BY DAVID TUCKER
Last Sunday, a law professor from Georgetown University, Louis Michael Seidman, went on CBS TV and said we should give up on the Constitution:
I’ve got a simple idea: Let’s give up on the Constitution. . . . This is our country. We live in it, and we have a right to the kind of country we want. We would not allow the French or the United Nations to rule us, and neither should we allow people who died over two centuries ago and knew nothing of our country as it exists today. If we are to take back our own country, we have to start making decisions for ourselves, and stop deferring to an ancient and outdated document.
Now, Professor Seidman said that he didn’t mean that we should abandon the whole thing. We should just not let it get in the way of what we want to do. Worrying about the Constitution takes time and, besides, the Constitution has some dumb things in it, like the electoral college, which means that someone who gets a majority of the votes will not automatically and necessarily become president. Also, it was written a long time ago, and why should we be ruled by the dead hand of the past?
A moment’s reflection shows why the professor is wrong. The most fundamental thing we understand about ourselves is that we are free individuals. We form government and give up some of our freedom because that is the best way to preserve as much freedom as we can and live the best life we can. No one should enter into such an important arrangement without a written statement of what they can expect. Such a written statement of the terms of a deal is usually called a contract and that’s what the Constitution is, in effect, a contract. It sets down in detail what freedom we give up and what freedom we retain. It specifies how we will conduct our common business. The Constitution starts with the words “We the people . . .” because it is the agreement we make with every other American about how we will live our lives as fellow citizens. Just like any other contract, the purpose of the Constitution is to protect all those who are covered by it.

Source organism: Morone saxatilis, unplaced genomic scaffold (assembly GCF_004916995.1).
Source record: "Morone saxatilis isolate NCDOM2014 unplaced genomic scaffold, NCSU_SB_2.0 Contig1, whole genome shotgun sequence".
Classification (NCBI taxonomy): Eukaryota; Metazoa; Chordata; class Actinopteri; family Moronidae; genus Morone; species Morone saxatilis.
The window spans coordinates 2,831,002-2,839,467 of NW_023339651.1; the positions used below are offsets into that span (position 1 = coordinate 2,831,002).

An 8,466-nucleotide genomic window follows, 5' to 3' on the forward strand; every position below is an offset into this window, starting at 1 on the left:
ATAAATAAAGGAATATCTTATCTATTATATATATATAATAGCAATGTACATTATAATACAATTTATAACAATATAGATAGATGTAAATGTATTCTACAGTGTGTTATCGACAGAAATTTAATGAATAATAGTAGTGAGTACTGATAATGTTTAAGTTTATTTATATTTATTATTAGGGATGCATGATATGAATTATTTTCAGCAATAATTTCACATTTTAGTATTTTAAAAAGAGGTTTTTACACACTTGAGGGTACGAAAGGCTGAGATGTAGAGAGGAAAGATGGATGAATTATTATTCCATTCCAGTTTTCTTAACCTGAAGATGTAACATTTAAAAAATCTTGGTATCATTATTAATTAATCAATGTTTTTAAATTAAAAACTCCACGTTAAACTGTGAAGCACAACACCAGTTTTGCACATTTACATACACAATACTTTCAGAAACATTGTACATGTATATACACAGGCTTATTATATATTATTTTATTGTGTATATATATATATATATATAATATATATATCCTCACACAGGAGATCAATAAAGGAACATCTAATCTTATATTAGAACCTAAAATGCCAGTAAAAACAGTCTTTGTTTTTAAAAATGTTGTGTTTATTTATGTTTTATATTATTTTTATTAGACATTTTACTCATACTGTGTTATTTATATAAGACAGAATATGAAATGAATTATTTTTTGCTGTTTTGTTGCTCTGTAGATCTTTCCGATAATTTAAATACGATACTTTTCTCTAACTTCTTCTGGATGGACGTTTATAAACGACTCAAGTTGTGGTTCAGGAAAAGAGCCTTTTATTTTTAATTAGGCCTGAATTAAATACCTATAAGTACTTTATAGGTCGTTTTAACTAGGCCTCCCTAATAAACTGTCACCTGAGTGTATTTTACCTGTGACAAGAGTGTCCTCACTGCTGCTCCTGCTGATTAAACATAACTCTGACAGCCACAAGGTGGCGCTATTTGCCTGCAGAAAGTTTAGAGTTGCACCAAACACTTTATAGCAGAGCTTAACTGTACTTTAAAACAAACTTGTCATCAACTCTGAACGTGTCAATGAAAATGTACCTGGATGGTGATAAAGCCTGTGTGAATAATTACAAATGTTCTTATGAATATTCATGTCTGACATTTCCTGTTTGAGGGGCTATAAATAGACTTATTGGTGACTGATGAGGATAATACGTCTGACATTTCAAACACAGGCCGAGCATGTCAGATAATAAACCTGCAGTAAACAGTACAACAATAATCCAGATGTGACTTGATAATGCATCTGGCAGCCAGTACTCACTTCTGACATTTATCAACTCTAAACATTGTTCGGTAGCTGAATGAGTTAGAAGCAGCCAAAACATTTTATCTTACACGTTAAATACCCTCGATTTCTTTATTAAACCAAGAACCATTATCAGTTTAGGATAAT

And, of course, abiding by the provisions of the Constitution does not mean we are ruled by the dead hand of the past. The Constitution has an amendment process. We can change provisions in the Constitution. Is it hard to do so? Yes, and it should be. The professor says he likes some things in the Constitution but not others. So let him try to change what he doesn’t like. This will set off a lot of debate. That’s good. That long debate will allow a thorough discussion. It will compel advocates on each side to make arguments and persuade their fellow citizens. All the various checks and balances in the Constitution, all the arrangements that divide power between three branches of government and the states and national government (including the electoral college), and the laborious amendment procedures force us to be deliberate and think through what we want to do.
Does this process always produce a wise decision? No, but it is much more likely to do so than following the vagrant thoughts of a law professor.
David Tucker is a professor and advisor in the Ashbrook Center’s Master of Arts in American History and Government as well as an Associate Professor of Defense Analysis at the Naval Postgraduate School.